Alec Lobb (Garages) Ltd v Total Oil (GB) Ltd
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|Alec Lobb (Garages) Ltd v Total Oil (GB) Ltd|
|Court||Court of Appeal of England and Wales|
|Full case name||Alec Lobb (Garages) Limited & Ors v Total Oil (GB) Limited|
|Decided||November 8, 1984|
|Citation(s)|| EWCA Civ 2,  1 WLR 173|
|Judge(s) sitting||Waller LJ, Dunn LJ, Dillon LJ|
Mr Lobb was the managing director of a small petrol station in South Street, Braintree, Essex. It had to buy petrol only from Total Oil. In 1969 he was in financial difficulty. Contrary to his solicitor's advice, he entered into a lease and lease back arrangement with a new tie agreement with Total Oil. This proved costly. Eventually he paid off debts and ten years after sought the agreement to be set aside as being a restraint of trade and unconscionable.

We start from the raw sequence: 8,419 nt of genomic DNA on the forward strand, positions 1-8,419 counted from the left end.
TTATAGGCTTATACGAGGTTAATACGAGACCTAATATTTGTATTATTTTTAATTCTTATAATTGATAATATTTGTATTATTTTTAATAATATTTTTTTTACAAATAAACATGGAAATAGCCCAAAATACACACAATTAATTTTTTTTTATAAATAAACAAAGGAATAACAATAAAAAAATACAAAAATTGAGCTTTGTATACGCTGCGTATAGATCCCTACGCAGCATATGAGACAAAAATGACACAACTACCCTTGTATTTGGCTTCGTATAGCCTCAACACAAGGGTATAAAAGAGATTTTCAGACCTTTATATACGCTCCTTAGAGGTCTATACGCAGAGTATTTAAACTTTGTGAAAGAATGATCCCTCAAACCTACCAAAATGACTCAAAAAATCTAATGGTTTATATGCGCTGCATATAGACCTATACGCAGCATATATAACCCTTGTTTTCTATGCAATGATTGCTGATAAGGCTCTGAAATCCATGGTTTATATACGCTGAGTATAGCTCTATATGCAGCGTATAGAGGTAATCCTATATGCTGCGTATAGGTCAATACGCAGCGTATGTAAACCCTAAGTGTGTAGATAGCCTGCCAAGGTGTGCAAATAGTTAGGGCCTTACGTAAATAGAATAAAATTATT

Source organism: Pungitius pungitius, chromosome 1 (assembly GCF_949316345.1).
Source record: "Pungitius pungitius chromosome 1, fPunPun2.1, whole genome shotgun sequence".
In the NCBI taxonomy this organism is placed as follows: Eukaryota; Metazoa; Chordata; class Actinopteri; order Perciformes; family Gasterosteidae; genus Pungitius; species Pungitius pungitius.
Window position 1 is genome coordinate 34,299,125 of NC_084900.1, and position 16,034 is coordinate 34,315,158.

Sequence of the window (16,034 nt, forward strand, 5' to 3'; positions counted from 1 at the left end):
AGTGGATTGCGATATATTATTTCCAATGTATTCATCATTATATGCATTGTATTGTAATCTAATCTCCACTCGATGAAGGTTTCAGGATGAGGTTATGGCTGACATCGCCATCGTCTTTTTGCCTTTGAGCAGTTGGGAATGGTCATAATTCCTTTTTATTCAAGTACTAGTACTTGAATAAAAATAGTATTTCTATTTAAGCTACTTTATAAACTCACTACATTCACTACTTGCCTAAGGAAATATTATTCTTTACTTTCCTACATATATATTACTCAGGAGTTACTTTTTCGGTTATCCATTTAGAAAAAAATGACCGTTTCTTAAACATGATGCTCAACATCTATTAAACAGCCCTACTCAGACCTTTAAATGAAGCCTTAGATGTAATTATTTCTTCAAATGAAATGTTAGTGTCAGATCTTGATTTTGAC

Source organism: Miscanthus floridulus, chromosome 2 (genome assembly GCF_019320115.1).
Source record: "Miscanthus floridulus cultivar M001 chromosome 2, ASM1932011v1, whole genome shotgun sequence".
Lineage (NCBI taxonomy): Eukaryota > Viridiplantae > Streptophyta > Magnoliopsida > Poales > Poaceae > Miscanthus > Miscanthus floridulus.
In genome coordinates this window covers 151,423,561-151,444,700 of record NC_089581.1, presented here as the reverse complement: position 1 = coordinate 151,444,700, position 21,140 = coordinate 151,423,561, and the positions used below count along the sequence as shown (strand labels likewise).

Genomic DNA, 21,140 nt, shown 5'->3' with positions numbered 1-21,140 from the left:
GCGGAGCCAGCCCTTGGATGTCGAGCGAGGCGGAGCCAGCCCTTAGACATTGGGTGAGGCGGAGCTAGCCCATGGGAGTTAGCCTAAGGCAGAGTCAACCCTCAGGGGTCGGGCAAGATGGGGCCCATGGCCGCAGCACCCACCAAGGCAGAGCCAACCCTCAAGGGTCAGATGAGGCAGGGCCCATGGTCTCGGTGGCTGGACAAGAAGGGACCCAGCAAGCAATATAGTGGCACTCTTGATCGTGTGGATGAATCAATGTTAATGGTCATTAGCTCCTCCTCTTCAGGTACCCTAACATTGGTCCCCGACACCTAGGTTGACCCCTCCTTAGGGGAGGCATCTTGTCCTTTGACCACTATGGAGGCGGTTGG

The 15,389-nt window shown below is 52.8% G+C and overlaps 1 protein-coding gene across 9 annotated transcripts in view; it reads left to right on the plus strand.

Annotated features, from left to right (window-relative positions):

|“||The basis of the contention that the transaction of the Lease and Lease back ought to be set aside in equity is that it is submitted, and in the Court below was accepted on behalf of Total, that during the negotiations for the Lease and Lease back the parties did not have equal bargaining power, and it is therefore further submitted that a contract between parties who had unequal bargaining power can only stand and be enforced by the stronger if he can prove that the contract was in point of fact, fair, just and reasonable. The concept of unequal bargaining power is taken particularly from the judgment of Lord Denning MR in Lloyd's Bank v Bundy  QB 326. The reference to a contract only standing if it is proved to have been in point of fact fair, just and reasonable is taken from the judgment of Lord Selborne LC in Earl of Aylesbury v Morris LR 8 Ch.App 484 at 490-491. Lord Selborne was not there seeking to generalise; he was dealing only with what he regarded as one of the oldest heads of equity, relieving against fraud practised on heirs or expectants, particularly fraud practised on young noblemen of great expectations, considerable extravagance and no ready-money. It is none the less submitted that the logic of the development of the law leads to the conclusion that Lord Selborne's test should now be applied generally to any contract entered into between parties who did not have equal bargaining power.